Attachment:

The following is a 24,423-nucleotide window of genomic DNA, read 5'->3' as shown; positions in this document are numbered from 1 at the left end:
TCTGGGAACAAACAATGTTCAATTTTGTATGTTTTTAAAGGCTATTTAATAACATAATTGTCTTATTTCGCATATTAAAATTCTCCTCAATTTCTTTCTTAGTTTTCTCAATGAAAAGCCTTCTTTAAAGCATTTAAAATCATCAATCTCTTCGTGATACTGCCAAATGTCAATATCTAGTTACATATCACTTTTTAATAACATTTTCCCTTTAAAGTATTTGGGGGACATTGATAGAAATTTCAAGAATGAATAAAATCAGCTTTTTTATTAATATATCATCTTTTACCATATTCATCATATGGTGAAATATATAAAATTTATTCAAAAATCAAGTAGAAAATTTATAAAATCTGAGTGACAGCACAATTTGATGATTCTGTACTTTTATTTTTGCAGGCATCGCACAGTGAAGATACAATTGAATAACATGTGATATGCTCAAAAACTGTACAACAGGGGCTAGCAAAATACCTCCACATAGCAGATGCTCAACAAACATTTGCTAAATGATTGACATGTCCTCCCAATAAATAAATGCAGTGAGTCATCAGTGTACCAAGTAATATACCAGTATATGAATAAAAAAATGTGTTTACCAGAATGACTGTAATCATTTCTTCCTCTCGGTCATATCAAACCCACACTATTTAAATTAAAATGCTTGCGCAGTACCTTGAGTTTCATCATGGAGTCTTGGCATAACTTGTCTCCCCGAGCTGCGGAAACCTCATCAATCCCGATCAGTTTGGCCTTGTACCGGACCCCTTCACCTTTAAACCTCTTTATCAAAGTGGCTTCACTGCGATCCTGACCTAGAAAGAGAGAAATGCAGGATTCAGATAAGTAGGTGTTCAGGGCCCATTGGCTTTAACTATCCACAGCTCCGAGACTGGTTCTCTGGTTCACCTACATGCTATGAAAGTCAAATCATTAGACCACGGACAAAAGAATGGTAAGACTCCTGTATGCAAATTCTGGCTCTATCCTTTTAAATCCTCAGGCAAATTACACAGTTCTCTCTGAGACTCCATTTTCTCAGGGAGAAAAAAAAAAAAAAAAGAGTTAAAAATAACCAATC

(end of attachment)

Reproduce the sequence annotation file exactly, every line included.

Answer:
The following is a 24,423-nucleotide window of genomic DNA, read 5'->3' as shown; positions in this document are numbered from 1 at the left end:
TCTGGGAACAAACAATGTTCAATTTTGTATGTTTTTAAAGGCTATTTAATAACATAATTGTCTTATTTCGCATATTAAAATTCTCCTCAATTTCTTTCTTAGTTTTCTCAATGAAAAGCCTTCTTTAAAGCATTTAAAATCATCAATCTCTTCGTGATACTGCCAAATGTCAATATCTAGTTACATATCACTTTTTAATAACATTTTCCCTTTAAAGTATTTGGGGGACATTGATAGAAATTTCAAGAATGAATAAAATCAGCTTTTTTATTAATATATCATCTTTTACCATATTCATCATATGGTGAAATATATAAAATTTATTCAAAAATCAAGTAGAAAATTTATAAAATCTGAGTGACAGCACAATTTGATGATTCTGTACTTTTATTTTTGCAGGCATCGCACAGTGAAGATACAATTGAATAACATGTGATATGCTCAAAAACTGTACAACAGGGGCTAGCAAAATACCTCCACATAGCAGATGCTCAACAAACATTTGCTAAATGATTGACATGTCCTCCCAATAAATAAATGCAGTGAGTCATCAGTGTACCAAGTAATATACCAGTATATGAATAAAAAAATGTGTTTACCAGAATGACTGTAATCATTTCTTCCTCTCGGTCATATCAAACCCACACTATTTAAATTAAAATGCTTGCGCAGTACCTTGAGTTTCATCATGGAGTCTTGGCATAACTTGTCTCCCCGAGCTGCGGAAACCTCATCAATCCCGATCAGTTTGGCCTTGTACCGGACCCCTTCACCTTTAAACCTCTTTATCAAAGTGGCTTCACTGCGATCCTGACCTAGAAAGAGAGAAATGCAGGATTCAGATAAGTAGGTGTTCAGGGCCCATTGGCTTTAACTATCCACAGCTCCGAGACTGGTTCTCTGGTTCACCTACATGCTATGAAAGTCAAATCATTAGACCACGGACAAAAGAATGGTAAGACTCCTGTATGCAAATTCTGGCTCTATCCTTTTAAATCCTCAGGCAAATTACACAGTTCTCTCTGAGACTCCATTTTCTCAGGGAGAAAAAAAAAAAAAAAAGAGTTAAAAATAACCAATC